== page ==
The second form of taking is a bit more complex-regulatory takings.  This is where the government passes a law–usually a law regulating the use of land–which removes all (and I do mean all) viable economic uses for a piece of property.  But it gets a little more complex from there with the courts looking to whether a regulation interferes with investor-backed expectations for use of the property, what reasonable uses existed for the property, and whether a law has greater effect on some property owners than on others.

Once a government action is established as a taking, they must justify it as taken for the public use.  A government official can’t take private property for their own private use, the taking must benefit the public and someway.  However, benefit the public in some way is essentially where the analysis ends.  From court to court exactly what makes a taking for public use may vary to some degree.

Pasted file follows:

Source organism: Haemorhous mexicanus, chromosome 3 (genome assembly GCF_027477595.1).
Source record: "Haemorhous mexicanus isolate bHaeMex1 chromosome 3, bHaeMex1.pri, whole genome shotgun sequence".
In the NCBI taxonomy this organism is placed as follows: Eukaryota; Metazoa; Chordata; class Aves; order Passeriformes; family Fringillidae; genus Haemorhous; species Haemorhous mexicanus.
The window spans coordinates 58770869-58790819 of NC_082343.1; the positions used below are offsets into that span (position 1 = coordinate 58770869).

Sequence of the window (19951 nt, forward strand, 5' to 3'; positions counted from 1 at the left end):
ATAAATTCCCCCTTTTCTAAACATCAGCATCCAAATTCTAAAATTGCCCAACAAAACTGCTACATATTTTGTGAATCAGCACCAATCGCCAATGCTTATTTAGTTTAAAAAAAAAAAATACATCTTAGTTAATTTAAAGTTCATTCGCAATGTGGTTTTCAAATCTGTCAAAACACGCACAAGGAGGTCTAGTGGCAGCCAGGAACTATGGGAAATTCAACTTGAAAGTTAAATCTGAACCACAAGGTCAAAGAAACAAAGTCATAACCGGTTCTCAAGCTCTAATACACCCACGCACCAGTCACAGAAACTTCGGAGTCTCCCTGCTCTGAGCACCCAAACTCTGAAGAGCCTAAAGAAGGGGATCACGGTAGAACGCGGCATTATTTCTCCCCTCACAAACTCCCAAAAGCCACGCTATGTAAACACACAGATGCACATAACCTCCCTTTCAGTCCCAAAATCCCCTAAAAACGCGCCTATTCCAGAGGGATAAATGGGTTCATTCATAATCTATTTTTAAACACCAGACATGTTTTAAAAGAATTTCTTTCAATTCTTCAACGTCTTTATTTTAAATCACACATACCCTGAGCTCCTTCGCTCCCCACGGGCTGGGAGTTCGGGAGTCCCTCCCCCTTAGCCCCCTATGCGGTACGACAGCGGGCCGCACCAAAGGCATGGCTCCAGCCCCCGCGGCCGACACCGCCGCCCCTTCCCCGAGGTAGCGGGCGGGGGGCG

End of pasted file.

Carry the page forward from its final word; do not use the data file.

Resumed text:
So we have a taking and it’s for the purpose of public use, now the government has to provide just compensation. Where the full property is taken the government must generally pay the fair market value of the property as if the owner were to sell their property to a purchaser at the time the condemnation was issued.  The same is true is a regulation removes all economically viable use from the land.  Where the government only takes part of a property, there a couple of approaches the courts will take.  It is most common however to look at the difference in the value of the property before and after the condemnation occurs and simply require the government to pay the difference.